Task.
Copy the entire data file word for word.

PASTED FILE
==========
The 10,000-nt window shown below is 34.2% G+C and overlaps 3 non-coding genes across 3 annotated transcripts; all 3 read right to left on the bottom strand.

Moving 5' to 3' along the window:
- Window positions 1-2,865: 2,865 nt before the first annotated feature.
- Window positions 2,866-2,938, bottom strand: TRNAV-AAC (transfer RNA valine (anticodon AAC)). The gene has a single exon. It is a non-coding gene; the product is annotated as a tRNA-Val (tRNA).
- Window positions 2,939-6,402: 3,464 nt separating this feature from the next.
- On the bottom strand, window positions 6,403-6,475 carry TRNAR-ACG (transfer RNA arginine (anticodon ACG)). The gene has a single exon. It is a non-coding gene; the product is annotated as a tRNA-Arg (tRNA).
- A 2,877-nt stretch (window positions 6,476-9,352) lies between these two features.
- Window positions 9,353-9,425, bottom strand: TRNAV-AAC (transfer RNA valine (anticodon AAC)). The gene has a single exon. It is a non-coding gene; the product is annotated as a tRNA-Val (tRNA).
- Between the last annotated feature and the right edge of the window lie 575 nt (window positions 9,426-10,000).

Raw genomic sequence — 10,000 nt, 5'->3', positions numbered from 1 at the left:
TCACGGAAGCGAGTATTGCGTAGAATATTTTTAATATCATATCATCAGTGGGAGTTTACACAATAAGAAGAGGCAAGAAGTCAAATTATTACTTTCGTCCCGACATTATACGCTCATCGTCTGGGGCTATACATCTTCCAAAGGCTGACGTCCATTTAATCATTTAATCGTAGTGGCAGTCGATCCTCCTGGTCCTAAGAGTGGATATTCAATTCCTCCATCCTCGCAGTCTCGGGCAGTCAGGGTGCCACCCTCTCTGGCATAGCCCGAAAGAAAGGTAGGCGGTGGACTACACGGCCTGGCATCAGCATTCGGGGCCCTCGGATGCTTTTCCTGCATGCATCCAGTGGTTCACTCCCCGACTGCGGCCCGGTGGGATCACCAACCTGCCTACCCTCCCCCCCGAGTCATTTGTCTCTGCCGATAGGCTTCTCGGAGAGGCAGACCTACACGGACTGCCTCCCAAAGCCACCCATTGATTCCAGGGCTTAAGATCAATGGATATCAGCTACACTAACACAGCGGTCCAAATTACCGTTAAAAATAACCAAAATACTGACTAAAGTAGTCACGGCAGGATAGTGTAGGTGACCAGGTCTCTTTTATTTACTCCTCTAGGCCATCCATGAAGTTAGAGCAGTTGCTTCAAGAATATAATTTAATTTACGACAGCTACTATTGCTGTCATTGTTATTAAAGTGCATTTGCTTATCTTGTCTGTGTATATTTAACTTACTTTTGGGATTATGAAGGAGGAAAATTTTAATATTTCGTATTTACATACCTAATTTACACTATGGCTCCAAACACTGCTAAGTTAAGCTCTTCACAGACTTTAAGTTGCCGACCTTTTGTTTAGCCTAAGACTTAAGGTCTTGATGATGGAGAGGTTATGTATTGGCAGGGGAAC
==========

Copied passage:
The 10,000-nt window shown below is 34.2% G+C and overlaps 3 non-coding genes across 3 annotated transcripts; all 3 read right to left on the bottom strand.

Moving 5' to 3' along the window:
- Window positions 1-2,865: 2,865 nt before the first annotated feature.
- Window positions 2,866-2,938, bottom strand: TRNAV-AAC (transfer RNA valine (anticodon AAC)). The gene has a single exon. It is a non-coding gene; the product is annotated as a tRNA-Val (tRNA).
- Window positions 2,939-6,402: 3,464 nt separating this feature from the next.
- On the bottom strand, window positions 6,403-6,475 carry TRNAR-ACG (transfer RNA arginine (anticodon ACG)). The gene has a single exon. It is a non-coding gene; the product is annotated as a tRNA-Arg (tRNA).
- A 2,877-nt stretch (window positions 6,476-9,352) lies between these two features.
- Window positions 9,353-9,425, bottom strand: TRNAV-AAC (transfer RNA valine (anticodon AAC)). The gene has a single exon. It is a non-coding gene; the product is annotated as a tRNA-Val (tRNA).
- Between the last annotated feature and the right edge of the window lie 575 nt (window positions 9,426-10,000).

Raw genomic sequence — 10,000 nt, 5'->3', positions numbered from 1 at the left:
TCACGGAAGCGAGTATTGCGTAGAATATTTTTAATATCATATCATCAGTGGGAGTTTACACAATAAGAAGAGGCAAGAAGTCAAATTATTACTTTCGTCCCGACATTATACGCTCATCGTCTGGGGCTATACATCTTCCAAAGGCTGACGTCCATTTAATCATTTAATCGTAGTGGCAGTCGATCCTCCTGGTCCTAAGAGTGGATATTCAATTCCTCCATCCTCGCAGTCTCGGGCAGTCAGGGTGCCACCCTCTCTGGCATAGCCCGAAAGAAAGGTAGGCGGTGGACTACACGGCCTGGCATCAGCATTCGGGGCCCTCGGATGCTTTTCCTGCATGCATCCAGTGGTTCACTCCCCGACTGCGGCCCGGTGGGATCACCAACCTGCCTACCCTCCCCCCCGAGTCATTTGTCTCTGCCGATAGGCTTCTCGGAGAGGCAGACCTACACGGACTGCCTCCCAAAGCCACCCATTGATTCCAGGGCTTAAGATCAATGGATATCAGCTACACTAACACAGCGGTCCAAATTACCGTTAAAAATAACCAAAATACTGACTAAAGTAGTCACGGCAGGATAGTGTAGGTGACCAGGTCTCTTTTATTTACTCCTCTAGGCCATCCATGAAGTTAGAGCAGTTGCTTCAAGAATATAATTTAATTTACGACAGCTACTATTGCTGTCATTGTTATTAAAGTGCATTTGCTTATCTTGTCTGTGTATATTTAACTTACTTTTGGGATTATGAAGGAGGAAAATTTTAATATTTCGTATTTACATACCTAATTTACACTATGGCTCCAAACACTGCTAAGTTAAGCTCTTCACAGACTTTAAGTTGCCGACCTTTTGTTTAGCCTAAGACTTAAGGTCTTGATGATGGAGAGGTTATGTATTGGCAGGGGAAC